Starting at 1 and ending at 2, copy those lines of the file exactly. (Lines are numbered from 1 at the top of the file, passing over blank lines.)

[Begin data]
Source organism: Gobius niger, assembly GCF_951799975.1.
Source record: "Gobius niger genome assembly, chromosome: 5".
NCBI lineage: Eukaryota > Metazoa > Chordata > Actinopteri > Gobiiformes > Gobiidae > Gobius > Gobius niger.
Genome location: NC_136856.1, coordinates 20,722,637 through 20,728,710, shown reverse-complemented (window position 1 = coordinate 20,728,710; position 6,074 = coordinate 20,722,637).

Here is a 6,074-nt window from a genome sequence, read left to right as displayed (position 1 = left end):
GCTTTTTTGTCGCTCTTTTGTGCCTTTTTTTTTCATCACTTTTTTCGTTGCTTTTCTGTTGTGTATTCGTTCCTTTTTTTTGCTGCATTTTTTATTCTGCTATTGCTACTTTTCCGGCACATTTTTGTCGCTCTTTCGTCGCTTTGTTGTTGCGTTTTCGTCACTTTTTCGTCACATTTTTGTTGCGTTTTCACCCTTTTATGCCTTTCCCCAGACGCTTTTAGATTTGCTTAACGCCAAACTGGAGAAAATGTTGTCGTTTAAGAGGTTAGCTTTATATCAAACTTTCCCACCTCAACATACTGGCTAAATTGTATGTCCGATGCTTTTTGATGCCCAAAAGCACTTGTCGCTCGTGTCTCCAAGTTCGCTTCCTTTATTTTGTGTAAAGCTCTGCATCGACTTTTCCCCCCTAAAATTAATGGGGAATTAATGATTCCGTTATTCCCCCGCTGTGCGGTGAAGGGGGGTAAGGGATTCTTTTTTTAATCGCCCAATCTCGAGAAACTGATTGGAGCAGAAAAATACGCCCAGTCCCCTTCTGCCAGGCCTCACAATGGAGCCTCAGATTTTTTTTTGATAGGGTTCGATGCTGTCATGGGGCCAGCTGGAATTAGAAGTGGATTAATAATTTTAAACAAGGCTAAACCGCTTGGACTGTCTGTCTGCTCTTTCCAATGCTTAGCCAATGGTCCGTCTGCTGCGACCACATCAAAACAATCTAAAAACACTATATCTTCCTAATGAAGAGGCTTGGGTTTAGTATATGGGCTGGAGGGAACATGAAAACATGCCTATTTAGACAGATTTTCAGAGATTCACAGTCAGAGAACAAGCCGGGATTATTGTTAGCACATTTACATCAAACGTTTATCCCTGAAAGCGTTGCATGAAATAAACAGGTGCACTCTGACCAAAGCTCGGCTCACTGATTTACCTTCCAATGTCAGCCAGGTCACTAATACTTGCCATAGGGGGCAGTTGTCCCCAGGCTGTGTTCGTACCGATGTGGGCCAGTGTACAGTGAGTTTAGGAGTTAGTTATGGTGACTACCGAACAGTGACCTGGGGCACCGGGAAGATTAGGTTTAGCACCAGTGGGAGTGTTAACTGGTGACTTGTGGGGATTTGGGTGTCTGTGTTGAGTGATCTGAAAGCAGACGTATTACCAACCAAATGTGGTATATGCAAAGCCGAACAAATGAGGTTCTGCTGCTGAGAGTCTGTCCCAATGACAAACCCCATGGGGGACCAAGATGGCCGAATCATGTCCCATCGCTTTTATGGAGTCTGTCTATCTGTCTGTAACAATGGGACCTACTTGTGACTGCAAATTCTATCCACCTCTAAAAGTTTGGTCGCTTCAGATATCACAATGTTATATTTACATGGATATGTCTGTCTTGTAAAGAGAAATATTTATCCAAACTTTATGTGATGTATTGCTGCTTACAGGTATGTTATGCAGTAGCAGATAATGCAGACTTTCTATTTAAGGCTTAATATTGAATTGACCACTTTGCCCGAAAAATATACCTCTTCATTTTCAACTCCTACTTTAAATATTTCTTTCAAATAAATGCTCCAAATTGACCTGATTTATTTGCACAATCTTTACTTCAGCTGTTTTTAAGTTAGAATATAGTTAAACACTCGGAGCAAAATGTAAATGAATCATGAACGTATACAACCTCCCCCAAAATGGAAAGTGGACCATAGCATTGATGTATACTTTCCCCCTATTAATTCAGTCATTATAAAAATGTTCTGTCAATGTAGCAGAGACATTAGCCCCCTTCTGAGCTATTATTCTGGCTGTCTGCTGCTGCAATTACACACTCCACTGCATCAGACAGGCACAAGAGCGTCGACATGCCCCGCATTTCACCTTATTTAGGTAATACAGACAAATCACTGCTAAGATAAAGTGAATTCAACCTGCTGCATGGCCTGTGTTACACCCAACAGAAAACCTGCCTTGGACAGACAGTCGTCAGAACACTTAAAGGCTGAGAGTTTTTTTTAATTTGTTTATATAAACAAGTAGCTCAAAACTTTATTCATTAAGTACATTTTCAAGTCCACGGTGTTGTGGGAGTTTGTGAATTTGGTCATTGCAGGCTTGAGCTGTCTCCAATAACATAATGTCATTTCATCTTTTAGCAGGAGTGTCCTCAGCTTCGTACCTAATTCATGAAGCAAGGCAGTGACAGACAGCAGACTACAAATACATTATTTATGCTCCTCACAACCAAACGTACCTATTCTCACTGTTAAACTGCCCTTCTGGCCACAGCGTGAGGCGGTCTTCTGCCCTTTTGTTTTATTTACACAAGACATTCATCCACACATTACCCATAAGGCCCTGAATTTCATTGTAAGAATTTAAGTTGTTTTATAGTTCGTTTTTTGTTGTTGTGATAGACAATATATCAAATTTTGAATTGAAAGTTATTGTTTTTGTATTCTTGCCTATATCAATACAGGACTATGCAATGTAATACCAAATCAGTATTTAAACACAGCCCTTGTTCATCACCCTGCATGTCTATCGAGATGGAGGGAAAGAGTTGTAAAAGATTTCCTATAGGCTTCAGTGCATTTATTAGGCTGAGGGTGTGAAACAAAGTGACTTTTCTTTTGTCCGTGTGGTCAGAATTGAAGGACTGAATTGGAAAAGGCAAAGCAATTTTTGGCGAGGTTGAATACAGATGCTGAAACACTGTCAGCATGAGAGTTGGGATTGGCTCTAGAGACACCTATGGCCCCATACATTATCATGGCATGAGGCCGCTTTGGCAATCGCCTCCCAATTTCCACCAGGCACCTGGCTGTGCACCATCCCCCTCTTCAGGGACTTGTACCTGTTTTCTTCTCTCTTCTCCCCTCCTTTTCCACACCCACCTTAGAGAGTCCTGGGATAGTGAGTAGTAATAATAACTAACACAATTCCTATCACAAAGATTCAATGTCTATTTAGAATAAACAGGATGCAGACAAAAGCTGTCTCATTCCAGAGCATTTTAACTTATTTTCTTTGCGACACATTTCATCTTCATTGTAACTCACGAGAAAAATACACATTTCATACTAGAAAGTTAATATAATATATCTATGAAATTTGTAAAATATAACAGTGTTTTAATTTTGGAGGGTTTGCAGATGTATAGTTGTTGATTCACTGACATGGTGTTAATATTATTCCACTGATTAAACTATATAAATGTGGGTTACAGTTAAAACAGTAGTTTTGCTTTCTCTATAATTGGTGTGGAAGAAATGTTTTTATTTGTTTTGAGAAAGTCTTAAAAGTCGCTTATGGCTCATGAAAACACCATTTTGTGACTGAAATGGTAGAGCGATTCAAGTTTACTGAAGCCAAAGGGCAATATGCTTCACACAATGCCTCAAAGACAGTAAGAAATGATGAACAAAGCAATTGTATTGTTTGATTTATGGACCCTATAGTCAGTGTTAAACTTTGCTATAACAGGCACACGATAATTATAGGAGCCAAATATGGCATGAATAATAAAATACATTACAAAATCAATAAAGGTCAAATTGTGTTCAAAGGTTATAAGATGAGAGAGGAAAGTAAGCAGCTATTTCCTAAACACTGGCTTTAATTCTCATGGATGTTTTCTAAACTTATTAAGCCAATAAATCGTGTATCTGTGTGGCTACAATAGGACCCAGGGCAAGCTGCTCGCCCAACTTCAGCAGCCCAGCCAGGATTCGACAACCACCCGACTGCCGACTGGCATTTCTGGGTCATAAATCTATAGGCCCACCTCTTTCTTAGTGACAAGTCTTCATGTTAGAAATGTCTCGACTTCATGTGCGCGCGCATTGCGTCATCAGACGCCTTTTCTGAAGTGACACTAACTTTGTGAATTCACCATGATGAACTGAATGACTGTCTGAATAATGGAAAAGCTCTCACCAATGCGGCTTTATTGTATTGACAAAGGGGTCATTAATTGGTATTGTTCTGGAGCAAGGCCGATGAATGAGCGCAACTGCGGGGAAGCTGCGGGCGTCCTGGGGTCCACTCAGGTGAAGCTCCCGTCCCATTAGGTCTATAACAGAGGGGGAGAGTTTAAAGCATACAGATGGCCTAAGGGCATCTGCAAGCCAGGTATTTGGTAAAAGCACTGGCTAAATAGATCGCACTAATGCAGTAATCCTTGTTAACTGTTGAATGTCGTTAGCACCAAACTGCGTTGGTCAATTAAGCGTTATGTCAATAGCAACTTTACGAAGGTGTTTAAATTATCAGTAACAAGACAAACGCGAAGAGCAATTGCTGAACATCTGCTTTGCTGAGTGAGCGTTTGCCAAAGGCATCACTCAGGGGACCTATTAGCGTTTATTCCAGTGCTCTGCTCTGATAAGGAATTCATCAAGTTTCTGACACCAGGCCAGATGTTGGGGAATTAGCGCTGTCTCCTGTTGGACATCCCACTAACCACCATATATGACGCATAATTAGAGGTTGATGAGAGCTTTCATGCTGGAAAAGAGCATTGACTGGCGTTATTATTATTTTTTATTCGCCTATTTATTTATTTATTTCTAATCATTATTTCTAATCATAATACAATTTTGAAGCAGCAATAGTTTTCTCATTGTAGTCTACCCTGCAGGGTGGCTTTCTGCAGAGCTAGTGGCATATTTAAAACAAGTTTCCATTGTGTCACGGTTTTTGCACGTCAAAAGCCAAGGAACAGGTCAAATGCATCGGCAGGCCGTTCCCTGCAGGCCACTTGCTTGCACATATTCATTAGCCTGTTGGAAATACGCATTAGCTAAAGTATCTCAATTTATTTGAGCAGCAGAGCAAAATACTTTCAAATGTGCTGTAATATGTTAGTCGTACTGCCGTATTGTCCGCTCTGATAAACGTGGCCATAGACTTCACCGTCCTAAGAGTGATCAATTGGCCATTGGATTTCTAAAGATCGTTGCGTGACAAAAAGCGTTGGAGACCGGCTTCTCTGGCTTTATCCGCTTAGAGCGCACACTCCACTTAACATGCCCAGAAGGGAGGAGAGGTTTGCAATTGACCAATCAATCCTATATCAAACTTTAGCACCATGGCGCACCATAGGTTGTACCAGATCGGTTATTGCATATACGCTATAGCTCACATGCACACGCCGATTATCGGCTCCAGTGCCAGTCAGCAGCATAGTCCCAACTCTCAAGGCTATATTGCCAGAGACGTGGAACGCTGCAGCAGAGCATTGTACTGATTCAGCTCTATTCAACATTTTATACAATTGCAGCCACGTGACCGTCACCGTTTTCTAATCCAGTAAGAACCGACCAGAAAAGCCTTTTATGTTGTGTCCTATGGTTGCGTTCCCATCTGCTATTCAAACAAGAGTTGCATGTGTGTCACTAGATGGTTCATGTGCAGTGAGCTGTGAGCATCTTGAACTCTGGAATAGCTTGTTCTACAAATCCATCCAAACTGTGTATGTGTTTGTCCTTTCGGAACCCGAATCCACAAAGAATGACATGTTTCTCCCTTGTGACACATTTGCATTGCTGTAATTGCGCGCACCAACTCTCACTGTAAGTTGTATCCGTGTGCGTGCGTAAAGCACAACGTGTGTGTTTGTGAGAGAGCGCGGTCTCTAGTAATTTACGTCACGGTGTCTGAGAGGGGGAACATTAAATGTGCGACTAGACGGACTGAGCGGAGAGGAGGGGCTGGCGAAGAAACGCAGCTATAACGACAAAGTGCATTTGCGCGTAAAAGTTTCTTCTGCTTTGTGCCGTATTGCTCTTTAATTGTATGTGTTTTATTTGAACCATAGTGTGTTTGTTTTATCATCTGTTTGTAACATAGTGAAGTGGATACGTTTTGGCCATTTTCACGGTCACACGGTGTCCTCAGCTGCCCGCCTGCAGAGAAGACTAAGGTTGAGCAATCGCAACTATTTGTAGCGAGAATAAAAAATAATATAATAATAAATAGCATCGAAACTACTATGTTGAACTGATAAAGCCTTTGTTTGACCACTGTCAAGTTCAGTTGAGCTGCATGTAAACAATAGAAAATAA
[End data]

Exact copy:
Source organism: Gobius niger, assembly GCF_951799975.1.
Source record: "Gobius niger genome assembly, chromosome: 5".